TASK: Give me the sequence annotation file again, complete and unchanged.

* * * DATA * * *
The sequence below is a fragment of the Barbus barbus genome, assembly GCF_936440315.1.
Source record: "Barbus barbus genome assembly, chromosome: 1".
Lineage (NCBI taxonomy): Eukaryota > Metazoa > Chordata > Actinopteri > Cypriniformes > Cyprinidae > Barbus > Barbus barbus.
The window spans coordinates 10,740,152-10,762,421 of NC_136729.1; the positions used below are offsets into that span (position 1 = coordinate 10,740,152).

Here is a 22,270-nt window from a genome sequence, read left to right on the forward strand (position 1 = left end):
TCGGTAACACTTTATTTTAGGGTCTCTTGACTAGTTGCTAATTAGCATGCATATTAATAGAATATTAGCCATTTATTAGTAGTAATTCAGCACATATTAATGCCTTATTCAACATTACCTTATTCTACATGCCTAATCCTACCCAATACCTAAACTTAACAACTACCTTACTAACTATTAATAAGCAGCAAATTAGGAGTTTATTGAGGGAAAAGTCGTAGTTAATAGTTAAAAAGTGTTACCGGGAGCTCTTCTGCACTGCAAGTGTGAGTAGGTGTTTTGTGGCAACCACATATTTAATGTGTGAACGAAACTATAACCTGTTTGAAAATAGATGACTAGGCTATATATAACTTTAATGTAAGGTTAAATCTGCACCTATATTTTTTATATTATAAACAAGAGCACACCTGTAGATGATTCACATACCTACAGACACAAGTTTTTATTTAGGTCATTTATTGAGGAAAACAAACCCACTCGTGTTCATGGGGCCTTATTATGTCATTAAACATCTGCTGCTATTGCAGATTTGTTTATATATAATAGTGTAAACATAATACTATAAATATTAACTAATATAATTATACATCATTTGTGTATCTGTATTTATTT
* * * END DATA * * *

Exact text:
The sequence below is a fragment of the Barbus barbus genome, assembly GCF_936440315.1.
Source record: "Barbus barbus genome assembly, chromosome: 1".
Lineage (NCBI taxonomy): Eukaryota > Metazoa > Chordata > Actinopteri > Cypriniformes > Cyprinidae > Barbus > Barbus barbus.
The window spans coordinates 10,740,152-10,762,421 of NC_136729.1; the positions used below are offsets into that span (position 1 = coordinate 10,740,152).

Here is a 22,270-nt window from a genome sequence, read left to right on the forward strand (position 1 = left end):
TCGGTAACACTTTATTTTAGGGTCTCTTGACTAGTTGCTAATTAGCATGCATATTAATAGAATATTAGCCATTTATTAGTAGTAATTCAGCACATATTAATGCCTTATTCAACATTACCTTATTCTACATGCCTAATCCTACCCAATACCTAAACTTAACAACTACCTTACTAACTATTAATAAGCAGCAAATTAGGAGTTTATTGAGGGAAAAGTCGTAGTTAATAGTTAAAAAGTGTTACCGGGAGCTCTTCTGCACTGCAAGTGTGAGTAGGTGTTTTGTGGCAACCACATATTTAATGTGTGAACGAAACTATAACCTGTTTGAAAATAGATGACTAGGCTATATATAACTTTAATGTAAGGTTAAATCTGCACCTATATTTTTTATATTATAAACAAGAGCACACCTGTAGATGATTCACATACCTACAGACACAAGTTTTTATTTAGGTCATTTATTGAGGAAAACAAACCCACTCGTGTTCATGGGGCCTTATTATGTCATTAAACATCTGCTGCTATTGCAGATTTGTTTATATATAATAGTGTAAACATAATACTATAAATATTAACTAATATAATTATACATCATTTGTGTATCTGTATTTATTT